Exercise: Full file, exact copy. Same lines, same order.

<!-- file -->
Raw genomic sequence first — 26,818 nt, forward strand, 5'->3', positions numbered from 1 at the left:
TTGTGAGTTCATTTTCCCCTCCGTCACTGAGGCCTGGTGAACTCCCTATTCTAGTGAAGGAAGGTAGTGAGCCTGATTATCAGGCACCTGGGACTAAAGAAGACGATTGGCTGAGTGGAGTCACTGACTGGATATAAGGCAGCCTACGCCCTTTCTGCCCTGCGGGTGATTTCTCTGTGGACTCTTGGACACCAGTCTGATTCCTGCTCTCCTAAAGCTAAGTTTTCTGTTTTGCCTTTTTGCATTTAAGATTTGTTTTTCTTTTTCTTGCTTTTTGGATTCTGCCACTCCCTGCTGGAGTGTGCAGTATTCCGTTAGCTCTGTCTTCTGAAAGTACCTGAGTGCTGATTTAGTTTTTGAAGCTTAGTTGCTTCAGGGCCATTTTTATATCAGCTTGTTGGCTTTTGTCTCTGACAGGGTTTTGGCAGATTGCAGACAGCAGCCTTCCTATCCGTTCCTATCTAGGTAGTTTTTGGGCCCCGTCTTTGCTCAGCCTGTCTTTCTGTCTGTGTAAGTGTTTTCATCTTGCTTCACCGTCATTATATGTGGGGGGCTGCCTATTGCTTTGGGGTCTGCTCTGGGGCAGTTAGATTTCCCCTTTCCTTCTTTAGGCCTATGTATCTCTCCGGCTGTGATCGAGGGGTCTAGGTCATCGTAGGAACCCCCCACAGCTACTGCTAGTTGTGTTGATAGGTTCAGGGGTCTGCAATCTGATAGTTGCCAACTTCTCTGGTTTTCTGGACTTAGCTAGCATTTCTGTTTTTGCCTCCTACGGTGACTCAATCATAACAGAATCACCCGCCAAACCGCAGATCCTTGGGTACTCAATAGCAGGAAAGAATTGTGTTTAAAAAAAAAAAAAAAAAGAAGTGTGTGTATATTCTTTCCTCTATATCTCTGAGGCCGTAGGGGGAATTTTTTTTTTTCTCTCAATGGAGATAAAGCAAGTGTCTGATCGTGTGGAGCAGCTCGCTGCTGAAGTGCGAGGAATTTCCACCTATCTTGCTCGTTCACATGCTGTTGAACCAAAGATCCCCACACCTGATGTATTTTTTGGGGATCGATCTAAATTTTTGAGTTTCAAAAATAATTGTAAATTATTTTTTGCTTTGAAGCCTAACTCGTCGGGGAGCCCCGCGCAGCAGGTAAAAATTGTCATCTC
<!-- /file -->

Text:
Raw genomic sequence first — 26,818 nt, forward strand, 5'->3', positions numbered from 1 at the left:
TTGTGAGTTCATTTTCCCCTCCGTCACTGAGGCCTGGTGAACTCCCTATTCTAGTGAAGGAAGGTAGTGAGCCTGATTATCAGGCACCTGGGACTAAAGAAGACGATTGGCTGAGTGGAGTCACTGACTGGATATAAGGCAGCCTACGCCCTTTCTGCCCTGCGGGTGATTTCTCTGTGGACTCTTGGACACCAGTCTGATTCCTGCTCTCCTAAAGCTAAGTTTTCTGTTTTGCCTTTTTGCATTTAAGATTTGTTTTTCTTTTTCTTGCTTTTTGGATTCTGCCACTCCCTGCTGGAGTGTGCAGTATTCCGTTAGCTCTGTCTTCTGAAAGTACCTGAGTGCTGATTTAGTTTTTGAAGCTTAGTTGCTTCAGGGCCATTTTTATATCAGCTTGTTGGCTTTTGTCTCTGACAGGGTTTTGGCAGATTGCAGACAGCAGCCTTCCTATCCGTTCCTATCTAGGTAGTTTTTGGGCCCCGTCTTTGCTCAGCCTGTCTTTCTGTCTGTGTAAGTGTTTTCATCTTGCTTCACCGTCATTATATGTGGGGGGCTGCCTATTGCTTTGGGGTCTGCTCTGGGGCAGTTAGATTTCCCCTTTCCTTCTTTAGGCCTATGTATCTCTCCGGCTGTGATCGAGGGGTCTAGGTCATCGTAGGAACCCCCCACAGCTACTGCTAGTTGTGTTGATAGGTTCAGGGGTCTGCAATCTGATAGTTGCCAACTTCTCTGGTTTTCTGGACTTAGCTAGCATTTCTGTTTTTGCCTCCTACGGTGACTCAATCATAACAGAATCACCCGCCAAACCGCAGATCCTTGGGTACTCAATAGCAGGAAAGAATTGTGTTTAAAAAAAAAAAAAAAAAGAAGTGTGTGTATATTCTTTCCTCTATATCTCTGAGGCCGTAGGGGGAATTTTTTTTTTTCTCTCAATGGAGATAAAGCAAGTGTCTGATCGTGTGGAGCAGCTCGCTGCTGAAGTGCGAGGAATTTCCACCTATCTTGCTCGTTCACATGCTGTTGAACCAAAGATCCCCACACCTGATGTATTTTTTGGGGATCGATCTAAATTTTTGAGTTTCAAAAATAATTGTAAATTATTTTTTGCTTTGAAGCCTAACTCGTCGGGGAGCCCCGCGCAGCAGGTAAAAATTGTCATCTC